Apart from Jimmie Åkesson of Sverigedemokraterna, the question session in the Swedish parliament showed broad agreement that the reasons for the violent events were social and economic. Parliamentarians of all parties, again apart from Sverigedemokraterna, pointed towards unemployment, poverty and increases in class differences, and thought that the appropriate tool to deal with the unpleasantness was to grant more money to the vulnerable meaning the instigators of riots. More state projects were needed to diminish class differences, create better schools with better special education teachers, and to diminish income gaps.

Åsa Romson of the environmentalist party thought that the riots were due to unemployment. Teres Lindberg of the Social Democrats pointed to growing differences in income.

Prime minister Fredrik Reinfeldt, for his part, denied that such descriptions of Swedish society were correct. The government had made great progress in fighting unemployment and reducing social exclusion, but throughout the question time, he accepted the underlying premise: The Swedish Intifada has its roots in social and economic issues, according to the prime minister, who for that reason pledged to provide more funding.

Jimmie Åkesson was the only speaker to reject this premise. He placed responsibility squarely on the politicians, who had accepted out-of-control immigration, which has led to the dissolution of the unitary Swedish state.

Prime minister Reinfeldt, said Åkesson, reminded him of the emperor who reputedly played the fiddle while Rome was on fire.

Fredrik Reinfeldt retorted by accusing Åkesson of hatred towards immigrants.

It is written into the Swedish constitution that Sweden is a multicultural society. Now follows the logical sequel to this decision, namely that Sweden abolishes the unitary state. That is, a state where the same law applies everywhere, enforced by the state authorities, exclusively.

For sure, Fredrik Reinfeldt pledged in the parliament that the law is equal for all but at the same time he left the responsibility for enforcing this law to scared citizens in the local communities. They will no doubt have some deep thoughts about how they are to succeed in that task when the police are not able to.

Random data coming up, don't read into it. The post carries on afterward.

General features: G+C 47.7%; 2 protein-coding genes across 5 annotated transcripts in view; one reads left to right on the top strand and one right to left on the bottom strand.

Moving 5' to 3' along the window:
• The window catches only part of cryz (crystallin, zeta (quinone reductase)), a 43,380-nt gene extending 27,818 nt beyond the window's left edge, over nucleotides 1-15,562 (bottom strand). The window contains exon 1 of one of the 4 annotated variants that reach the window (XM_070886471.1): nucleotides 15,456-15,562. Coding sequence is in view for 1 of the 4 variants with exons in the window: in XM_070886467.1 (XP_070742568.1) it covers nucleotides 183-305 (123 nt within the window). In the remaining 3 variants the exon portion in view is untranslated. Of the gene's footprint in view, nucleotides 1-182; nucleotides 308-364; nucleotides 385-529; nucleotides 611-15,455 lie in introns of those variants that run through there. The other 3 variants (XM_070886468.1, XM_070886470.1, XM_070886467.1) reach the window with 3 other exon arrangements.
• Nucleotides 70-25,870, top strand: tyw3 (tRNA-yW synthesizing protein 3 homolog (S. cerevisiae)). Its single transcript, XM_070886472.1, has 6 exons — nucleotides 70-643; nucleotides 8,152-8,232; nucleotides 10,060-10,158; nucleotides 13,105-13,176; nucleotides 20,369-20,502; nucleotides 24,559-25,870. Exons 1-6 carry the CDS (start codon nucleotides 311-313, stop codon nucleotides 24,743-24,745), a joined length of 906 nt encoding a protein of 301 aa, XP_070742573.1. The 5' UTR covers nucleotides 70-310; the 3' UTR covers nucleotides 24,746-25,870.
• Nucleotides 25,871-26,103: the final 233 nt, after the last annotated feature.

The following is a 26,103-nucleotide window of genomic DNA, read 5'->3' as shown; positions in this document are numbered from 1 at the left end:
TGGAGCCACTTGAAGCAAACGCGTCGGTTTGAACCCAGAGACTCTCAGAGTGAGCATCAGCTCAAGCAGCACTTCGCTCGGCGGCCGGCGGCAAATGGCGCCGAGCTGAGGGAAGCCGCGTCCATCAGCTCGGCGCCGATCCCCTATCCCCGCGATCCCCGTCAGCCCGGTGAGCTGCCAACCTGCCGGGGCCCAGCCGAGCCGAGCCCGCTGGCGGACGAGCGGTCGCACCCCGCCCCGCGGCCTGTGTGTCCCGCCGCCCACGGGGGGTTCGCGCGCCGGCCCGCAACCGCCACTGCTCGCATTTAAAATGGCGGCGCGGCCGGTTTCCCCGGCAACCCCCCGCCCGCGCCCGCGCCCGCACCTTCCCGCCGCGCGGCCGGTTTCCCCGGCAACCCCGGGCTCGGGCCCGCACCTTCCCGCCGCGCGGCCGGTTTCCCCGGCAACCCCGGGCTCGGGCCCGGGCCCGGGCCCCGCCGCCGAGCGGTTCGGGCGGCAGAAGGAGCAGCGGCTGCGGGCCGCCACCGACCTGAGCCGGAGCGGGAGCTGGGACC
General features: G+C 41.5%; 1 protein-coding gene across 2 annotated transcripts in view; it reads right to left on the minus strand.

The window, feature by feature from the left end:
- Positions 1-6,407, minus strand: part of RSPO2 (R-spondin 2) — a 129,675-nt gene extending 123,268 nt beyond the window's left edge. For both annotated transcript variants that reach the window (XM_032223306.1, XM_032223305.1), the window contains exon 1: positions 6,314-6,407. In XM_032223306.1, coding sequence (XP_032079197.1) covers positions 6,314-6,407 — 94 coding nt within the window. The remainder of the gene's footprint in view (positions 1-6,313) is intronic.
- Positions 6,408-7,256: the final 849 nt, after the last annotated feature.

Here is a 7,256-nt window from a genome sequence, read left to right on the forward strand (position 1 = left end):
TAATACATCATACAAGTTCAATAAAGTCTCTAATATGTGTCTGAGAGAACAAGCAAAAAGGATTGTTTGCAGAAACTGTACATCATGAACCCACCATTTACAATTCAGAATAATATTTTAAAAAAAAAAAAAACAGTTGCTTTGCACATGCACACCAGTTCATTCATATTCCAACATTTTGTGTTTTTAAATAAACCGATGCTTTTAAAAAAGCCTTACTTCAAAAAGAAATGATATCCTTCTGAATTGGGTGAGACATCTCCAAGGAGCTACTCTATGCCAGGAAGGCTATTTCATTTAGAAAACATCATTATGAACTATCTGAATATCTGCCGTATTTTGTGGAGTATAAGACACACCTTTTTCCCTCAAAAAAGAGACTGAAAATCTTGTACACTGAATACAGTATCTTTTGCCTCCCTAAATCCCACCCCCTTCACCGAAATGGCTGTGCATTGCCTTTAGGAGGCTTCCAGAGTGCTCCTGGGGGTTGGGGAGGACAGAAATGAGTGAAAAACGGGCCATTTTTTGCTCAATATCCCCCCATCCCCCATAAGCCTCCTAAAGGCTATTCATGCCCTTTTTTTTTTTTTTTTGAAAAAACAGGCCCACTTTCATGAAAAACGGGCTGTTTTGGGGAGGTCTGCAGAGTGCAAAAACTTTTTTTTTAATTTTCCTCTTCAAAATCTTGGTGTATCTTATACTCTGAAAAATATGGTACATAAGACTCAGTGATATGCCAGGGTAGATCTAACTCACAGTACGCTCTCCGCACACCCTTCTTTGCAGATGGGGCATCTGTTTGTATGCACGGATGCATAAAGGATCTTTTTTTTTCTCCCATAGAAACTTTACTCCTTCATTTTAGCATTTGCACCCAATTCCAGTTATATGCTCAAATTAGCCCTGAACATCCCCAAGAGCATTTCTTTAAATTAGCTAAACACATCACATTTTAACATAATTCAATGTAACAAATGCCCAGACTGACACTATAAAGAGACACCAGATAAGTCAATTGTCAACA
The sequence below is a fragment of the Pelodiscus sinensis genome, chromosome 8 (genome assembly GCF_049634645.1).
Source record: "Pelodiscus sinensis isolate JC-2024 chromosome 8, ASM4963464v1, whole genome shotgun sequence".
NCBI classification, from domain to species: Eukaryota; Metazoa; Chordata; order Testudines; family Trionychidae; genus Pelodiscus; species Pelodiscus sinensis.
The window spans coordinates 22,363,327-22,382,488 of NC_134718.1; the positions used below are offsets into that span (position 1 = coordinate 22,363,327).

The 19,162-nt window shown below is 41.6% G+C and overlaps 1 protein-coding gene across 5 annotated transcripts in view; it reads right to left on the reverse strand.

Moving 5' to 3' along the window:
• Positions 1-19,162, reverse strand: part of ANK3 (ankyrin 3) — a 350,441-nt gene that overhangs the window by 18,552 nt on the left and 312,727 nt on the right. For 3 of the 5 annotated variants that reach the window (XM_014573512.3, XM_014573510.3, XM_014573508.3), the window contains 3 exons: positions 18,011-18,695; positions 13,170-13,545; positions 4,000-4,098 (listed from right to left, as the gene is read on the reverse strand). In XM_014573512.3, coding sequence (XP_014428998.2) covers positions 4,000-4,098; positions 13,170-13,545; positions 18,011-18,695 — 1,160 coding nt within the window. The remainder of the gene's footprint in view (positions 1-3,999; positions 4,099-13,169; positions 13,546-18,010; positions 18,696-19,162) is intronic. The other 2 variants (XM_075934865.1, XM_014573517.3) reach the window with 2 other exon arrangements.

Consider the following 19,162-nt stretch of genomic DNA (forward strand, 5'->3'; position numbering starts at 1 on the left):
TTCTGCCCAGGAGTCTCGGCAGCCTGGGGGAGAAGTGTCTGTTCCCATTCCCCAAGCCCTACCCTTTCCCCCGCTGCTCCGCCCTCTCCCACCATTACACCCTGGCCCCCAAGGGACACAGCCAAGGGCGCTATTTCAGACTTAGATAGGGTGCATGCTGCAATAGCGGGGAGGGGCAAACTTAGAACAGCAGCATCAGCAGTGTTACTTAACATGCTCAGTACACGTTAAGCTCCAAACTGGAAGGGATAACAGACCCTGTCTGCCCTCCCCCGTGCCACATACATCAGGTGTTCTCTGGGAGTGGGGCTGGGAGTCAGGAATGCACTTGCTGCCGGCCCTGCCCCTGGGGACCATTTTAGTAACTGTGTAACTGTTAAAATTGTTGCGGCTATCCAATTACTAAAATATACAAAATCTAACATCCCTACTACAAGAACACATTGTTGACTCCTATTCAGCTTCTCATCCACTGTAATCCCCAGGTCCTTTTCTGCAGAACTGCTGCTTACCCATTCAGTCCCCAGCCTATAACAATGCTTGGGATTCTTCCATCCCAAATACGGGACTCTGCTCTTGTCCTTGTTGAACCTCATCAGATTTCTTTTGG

The Stockholm police are under such pressure that they had to draw on forces from the police in Malmö, in southern Sweden. What is going to happen in Malmö, when the police have been sent to the capital, remains to be seen.

The nation-state is based on the premise that the state does not need to negotiate with any party over its right to uphold sovereignty within its territory. If a state were forced to do so, it would no longer be sovereign.

The Swedish state does not even know to whom it is ceding sovereignty, or who their counterpart will be when it is to conduct a dialogue. Who will represent the youths? Which player is animating them, laying the plans, commanding the troops? Who has the authority to initiate riots and to call back the thugs? Is it the local imams, local Islamic organizations, or is it ultimately foreign potentates like the Muslim Brotherhood or the OIC, the Organization for Islamic Cooperation?

Swedish, Danish

Due an unexpected data loss parts of this article may have been corrupted in the recovery process. This may include, but not limited to, broken links, broken images and incorrect publishing date. Recovered articles are published by "Dispatch Archive".